Wednesday, 26 June 2013

Paranoid parenting

When I was pregnant with the wee one I signed up to quite a few baby websites. Being a first time mum, I thought it would be best to be armed with knowledge, and that their message boards would be a great place to chat with other parents. 

Turns out, I was totally wrong. All it did was turn me into a paranoid, worrying, gibbering wreck. (Well, worse than usual anyway!). Instead of being a positive place, full of useful tips, and support, what I found was lots of conflicting advice and scaremongering. Instead of getting positive, don't worry this happens to everyone replies, I noticed that people would reply with worst case scenarios. The mildest  of symptoms would always lead to replies of "oh it sounds like X, cos someone I know had it and their baby ended up in hospital", when it could be down to something really simple. Everyone's an Internet doctor/expert.  So I ended up veering away from those websites because the more I read, the more my mind jumps to the worst conclusion, instead of using my head and gut instinct. 

However, I still recieve emails from these websites. Very rarely do I even open them, because their title is usually something scaremongery. This week I opened one with the title "7 Disturbing Toddler Habits". Then the text inside "7 Disturbing Toddler Habits: Nose-Picking, nail-biting & thumb-sucking.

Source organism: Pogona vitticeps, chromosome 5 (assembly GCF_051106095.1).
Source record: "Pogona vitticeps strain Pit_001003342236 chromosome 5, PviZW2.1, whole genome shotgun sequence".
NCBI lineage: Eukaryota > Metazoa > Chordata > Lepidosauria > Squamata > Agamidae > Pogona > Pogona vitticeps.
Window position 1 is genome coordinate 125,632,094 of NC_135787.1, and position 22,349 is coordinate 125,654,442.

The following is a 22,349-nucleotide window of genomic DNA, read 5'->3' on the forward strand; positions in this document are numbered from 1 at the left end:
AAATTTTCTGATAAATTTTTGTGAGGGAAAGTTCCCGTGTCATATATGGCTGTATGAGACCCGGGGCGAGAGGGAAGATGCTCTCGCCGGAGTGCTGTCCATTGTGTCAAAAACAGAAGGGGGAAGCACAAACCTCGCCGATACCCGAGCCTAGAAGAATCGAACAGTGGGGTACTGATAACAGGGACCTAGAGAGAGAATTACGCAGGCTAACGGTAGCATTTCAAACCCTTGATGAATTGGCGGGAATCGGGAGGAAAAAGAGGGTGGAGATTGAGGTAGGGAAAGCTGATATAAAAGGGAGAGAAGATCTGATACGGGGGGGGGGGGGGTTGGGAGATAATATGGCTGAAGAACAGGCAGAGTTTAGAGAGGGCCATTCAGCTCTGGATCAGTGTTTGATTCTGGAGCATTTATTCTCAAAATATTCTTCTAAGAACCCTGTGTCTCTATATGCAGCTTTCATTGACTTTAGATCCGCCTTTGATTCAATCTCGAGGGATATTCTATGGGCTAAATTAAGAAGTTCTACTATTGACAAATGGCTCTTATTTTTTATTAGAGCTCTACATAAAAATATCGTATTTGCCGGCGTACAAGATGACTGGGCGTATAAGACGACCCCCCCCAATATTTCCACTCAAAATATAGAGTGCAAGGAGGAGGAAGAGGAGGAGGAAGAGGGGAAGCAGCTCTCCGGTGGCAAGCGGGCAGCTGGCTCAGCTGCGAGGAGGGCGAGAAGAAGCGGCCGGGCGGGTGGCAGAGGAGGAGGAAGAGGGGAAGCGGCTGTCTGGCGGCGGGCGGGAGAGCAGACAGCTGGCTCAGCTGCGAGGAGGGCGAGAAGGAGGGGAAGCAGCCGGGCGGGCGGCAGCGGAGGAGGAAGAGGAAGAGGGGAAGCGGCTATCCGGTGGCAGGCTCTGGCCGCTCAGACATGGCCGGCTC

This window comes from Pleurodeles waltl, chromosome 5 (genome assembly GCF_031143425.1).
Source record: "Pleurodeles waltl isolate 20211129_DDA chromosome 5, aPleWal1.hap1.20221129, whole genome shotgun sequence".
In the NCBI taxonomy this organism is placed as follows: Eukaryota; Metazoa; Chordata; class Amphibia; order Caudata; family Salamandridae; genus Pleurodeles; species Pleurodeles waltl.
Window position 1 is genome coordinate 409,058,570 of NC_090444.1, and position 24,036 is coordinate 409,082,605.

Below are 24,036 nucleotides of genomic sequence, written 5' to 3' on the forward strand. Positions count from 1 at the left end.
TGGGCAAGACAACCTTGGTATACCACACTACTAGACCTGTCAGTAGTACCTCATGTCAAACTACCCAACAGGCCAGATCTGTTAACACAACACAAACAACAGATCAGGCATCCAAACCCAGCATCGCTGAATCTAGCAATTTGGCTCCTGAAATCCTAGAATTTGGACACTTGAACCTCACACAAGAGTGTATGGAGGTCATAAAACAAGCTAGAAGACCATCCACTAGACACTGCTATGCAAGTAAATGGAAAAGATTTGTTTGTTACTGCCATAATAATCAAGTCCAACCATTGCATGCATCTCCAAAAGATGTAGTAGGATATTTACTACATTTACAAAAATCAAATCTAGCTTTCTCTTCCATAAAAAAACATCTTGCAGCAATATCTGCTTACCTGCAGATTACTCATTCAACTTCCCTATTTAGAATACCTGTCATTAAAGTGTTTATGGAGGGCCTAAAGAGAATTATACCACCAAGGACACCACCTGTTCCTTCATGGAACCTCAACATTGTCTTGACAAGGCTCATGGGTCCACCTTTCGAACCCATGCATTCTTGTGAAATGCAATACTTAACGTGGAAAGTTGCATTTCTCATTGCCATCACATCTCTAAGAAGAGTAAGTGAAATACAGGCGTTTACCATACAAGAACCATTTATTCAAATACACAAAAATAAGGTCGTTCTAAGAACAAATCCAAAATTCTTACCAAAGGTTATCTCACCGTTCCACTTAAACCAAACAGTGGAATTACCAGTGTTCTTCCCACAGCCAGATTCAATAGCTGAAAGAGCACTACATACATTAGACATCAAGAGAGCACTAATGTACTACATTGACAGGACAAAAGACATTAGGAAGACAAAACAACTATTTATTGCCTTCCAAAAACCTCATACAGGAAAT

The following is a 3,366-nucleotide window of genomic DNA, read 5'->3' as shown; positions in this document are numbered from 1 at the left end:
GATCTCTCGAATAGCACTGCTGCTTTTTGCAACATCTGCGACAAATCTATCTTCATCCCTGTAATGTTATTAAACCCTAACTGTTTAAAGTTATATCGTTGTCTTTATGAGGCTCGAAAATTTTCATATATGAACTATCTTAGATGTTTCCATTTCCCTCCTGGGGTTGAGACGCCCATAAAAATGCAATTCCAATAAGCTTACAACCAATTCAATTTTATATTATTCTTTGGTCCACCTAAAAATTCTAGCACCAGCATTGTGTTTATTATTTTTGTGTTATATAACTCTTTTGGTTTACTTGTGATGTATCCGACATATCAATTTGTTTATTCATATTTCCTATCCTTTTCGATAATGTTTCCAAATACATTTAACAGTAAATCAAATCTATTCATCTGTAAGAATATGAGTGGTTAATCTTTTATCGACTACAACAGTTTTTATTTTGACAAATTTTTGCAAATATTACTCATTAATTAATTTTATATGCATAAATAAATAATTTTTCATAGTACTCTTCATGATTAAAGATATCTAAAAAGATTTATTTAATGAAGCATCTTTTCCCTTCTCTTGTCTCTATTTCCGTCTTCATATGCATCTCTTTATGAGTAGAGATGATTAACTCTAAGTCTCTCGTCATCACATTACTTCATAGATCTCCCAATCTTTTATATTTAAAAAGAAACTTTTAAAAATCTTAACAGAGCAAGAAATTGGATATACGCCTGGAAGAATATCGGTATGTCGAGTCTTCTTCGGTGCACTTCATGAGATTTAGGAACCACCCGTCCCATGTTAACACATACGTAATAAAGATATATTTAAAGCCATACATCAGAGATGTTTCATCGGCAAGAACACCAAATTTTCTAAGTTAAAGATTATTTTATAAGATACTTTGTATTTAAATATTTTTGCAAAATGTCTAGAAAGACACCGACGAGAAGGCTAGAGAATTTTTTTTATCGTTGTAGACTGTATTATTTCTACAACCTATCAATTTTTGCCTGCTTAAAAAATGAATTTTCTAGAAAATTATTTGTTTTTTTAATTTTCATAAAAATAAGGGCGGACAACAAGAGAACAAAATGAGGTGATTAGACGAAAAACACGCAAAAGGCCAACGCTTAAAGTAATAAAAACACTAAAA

He always has his hand down his pants. Seriously? Are these things normal?

Hardly disturbing right? To me, they all seem like normal things kids do. But to anyone, like me, who's a little less secure in their parenting skills, it's enough to make you worry if your child IS acting in a "normal" way. 

Similar emails I've had have had headlines with articles like "My Traumatic Birth", "What's You're Baby Afraid Of" "Stroller Injuries" and "Sibling Bullying and it's Lasting Effects". Ugh. Makes for really depressing reading. 

I'm sick of scaremongering emails. Where are the emails to say, "hey, you, 1st time parent! Don't beat yourself up, you're doing a great job!"?

I've decided I'm unsubscribing to these emails, they're getting thrown straight in the trash, and we're going to be less paranoid, (or try at least!).  If I'm looking for advice, I'll ask family, friends, or even Twitter, where folk are so supportive and give the best advice. 

Stuff the baby websites, we're doing fine without them. 

1 comment:

  1. Great post. We relied on a couple of books, plus friends and family, first time round. With Megan, Gem joined a Babycentre birth board, and having done it before, was often the voice of reason in the kind of conversations you're talking about.

    She bowed out of the board a while ago, but still has good friends she made there.


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